In the first season Revolution, a television series about a post-apocalyptic Earth where electrical devices cannot function, Maggie Foster (played by Anna Lise Philips) carries a defunct cell phone in hopes that one day the power will return and she will be able see the photos stored within of her lost children. The cell phone becomes her fetish, dark and inactive, yet charged with emotion, memory, and anticipation.
Maggie’s anxiety mirrors the feelings reported by subjects in The International Center for Media and the Public Agenda’s 2010 study A Day Without Media. The study asked 200 students at the University of Maryland, College Park to spend 24 hours media free — no phones, no Internet, no television.
The study found that “the portability of all that media stuff … changed students’ relationship not just to news and information, but to family and friends — it … caused them to make different and distinctive social, and arguably moral, decisions.” Students reported being surprised by how much they felt “cut off from [the] instantaneous flow of information.”
We live in a world of information, deluged daily by bits of information vying for our attention. Seemingly insignificant trivia when combined with a chime, song clip, or photo become urgently vital. Normal practices of communication like mail and conversation, once digitized, become tokens — small discrete objects to be collected, archived, manipulated, and displayed.
Like B.F. Skinner’s pigeon, we tap and gesture incessantly trying desperately to stay “connected”; our sense of seeking, designed by eons of evolution, efficiently exploited by the gamification of communication.
Since human beings seem to be “wired” for “connection,” it is not surprising that parallels exist between the “new” seeking via cellphone and the ancient seeking via fetish of the traditional Bakongo people of the Congo.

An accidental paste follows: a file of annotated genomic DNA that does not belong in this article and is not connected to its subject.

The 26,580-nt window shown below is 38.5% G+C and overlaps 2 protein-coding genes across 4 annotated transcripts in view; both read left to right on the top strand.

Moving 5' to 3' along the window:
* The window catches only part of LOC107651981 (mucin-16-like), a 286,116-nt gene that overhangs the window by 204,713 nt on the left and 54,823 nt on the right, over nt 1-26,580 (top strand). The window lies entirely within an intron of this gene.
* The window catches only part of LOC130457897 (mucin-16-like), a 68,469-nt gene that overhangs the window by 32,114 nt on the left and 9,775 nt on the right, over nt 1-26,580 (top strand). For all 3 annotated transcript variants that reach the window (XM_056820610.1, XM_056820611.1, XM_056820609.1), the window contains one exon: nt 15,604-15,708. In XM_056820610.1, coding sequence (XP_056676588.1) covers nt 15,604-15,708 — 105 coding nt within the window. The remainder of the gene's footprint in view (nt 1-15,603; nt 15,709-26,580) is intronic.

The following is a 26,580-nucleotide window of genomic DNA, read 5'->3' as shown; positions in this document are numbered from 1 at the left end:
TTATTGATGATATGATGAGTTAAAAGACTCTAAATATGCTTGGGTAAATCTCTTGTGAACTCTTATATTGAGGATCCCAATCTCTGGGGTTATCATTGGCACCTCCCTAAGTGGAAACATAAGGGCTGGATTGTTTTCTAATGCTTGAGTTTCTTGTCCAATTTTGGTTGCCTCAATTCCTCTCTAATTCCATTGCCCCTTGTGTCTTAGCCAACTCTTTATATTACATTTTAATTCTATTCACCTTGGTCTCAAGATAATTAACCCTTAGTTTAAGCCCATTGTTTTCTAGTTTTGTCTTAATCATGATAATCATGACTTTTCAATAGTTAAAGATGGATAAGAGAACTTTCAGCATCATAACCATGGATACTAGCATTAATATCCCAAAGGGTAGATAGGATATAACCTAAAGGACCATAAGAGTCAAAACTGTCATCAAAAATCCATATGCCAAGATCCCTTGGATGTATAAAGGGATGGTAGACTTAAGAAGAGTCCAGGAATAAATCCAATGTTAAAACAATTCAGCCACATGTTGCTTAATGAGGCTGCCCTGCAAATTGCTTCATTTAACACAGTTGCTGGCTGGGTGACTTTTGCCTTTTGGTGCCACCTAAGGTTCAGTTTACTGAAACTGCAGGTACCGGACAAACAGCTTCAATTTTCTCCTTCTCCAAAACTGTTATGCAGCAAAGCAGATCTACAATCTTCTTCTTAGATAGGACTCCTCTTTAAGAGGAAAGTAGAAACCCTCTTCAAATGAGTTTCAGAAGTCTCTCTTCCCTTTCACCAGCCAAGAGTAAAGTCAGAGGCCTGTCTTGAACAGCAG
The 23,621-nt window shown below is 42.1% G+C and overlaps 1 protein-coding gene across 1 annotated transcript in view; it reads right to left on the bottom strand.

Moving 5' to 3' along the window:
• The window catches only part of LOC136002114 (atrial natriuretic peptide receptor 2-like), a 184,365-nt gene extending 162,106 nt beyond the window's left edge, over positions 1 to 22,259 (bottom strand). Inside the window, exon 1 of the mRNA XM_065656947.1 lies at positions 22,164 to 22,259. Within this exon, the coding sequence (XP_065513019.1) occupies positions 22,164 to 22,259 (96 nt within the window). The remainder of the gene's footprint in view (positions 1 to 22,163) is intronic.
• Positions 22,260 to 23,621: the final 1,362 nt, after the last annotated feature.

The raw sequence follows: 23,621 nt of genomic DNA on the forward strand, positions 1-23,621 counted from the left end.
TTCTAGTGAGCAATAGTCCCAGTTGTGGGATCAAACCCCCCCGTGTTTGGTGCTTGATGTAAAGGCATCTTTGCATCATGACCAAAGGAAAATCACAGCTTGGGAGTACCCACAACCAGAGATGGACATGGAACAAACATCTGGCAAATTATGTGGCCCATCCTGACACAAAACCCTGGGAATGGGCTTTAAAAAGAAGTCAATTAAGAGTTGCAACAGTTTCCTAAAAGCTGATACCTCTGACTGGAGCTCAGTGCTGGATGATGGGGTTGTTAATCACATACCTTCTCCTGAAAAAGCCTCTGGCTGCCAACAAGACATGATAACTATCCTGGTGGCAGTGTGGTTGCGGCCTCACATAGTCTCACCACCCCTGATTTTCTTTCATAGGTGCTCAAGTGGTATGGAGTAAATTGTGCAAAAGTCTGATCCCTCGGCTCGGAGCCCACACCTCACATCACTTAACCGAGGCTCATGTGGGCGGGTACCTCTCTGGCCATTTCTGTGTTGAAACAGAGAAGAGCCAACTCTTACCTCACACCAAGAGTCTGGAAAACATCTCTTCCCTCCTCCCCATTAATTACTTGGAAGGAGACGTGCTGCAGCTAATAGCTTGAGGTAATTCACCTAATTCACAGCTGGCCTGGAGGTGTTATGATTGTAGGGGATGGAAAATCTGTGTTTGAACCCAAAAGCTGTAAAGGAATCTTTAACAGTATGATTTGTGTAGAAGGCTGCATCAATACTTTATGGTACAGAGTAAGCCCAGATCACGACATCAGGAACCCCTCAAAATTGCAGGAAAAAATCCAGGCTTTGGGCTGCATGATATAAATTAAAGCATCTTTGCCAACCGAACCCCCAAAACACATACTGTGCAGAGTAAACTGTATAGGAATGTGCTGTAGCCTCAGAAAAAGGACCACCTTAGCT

In the Bakongo’s religious system, the fetish, called nkisi or minkisi in the plural, is a vessel containing items collectively called bilongo. Bilongo are bits of glass, pieces of bone or shell, scraps of cloth, plants, seeds, or whatever may invoke metaphor or similitude between the powers of the ancestor-spirits and the items within the container.
The nkisi is a collection of potencies “animated by [the] powers represented metaphorically and metonymically by the bilongo,” serving as a bridge between this world and the next, providing a place for the spirits to reside and aperture through which their power is focused.
Like the minkisi, today’s smartphones focus the instantaneous flow of information and house the array of metaphorical processes called applications or apps. They provide a place where we can access the other world, the virtual world, housed in servers, collected by and mined by institutions, and hypostasized as the “cloud.” Our modern day fetishes channel the flow of information buffering our access and helping us manage the excess.
However, more than managing the overwhelming stream of information smartphones also change the grammar of our associations. If duration and presence are the touchstones for the intensity of our intimate relations then the world of app-mediated communication offers frequency and immediacy in its place.
The grammar of association, the rules by which we come to “know” someone, are subtly shifting. We now live in a world where there are entire categories of intimate associations with whom we text, tweet, like, and email before we call or meet face to face. In fact, we may have friends and associates who are dear to us who we may never meet face to face and yet they feel as close to us as persons we see daily.
Our digital devices, be they cell phones, tablets, watches or Google Glass fix an axis between worlds. They organize and mediate the array of memories — photos, songs, logs, texts, emails, voice messages, geo-location data, or searches — that are stored in servers around the world.
This new prosthetic memory, just recently accessible to the masses, is a reality separate from our own with its own laws and properties. Our phones function very much like the Bakongo fetish, storing and harnessing the array of powers necessary to make the other world real and our prosthetic memories manifest.
However, also like the fetish, it obscures the reality of an ever-diminishing space of authenticity and privacy, masking surveillance with utility, and anxiety with ecstasy. As the saying goes: “know magic; shun magic.”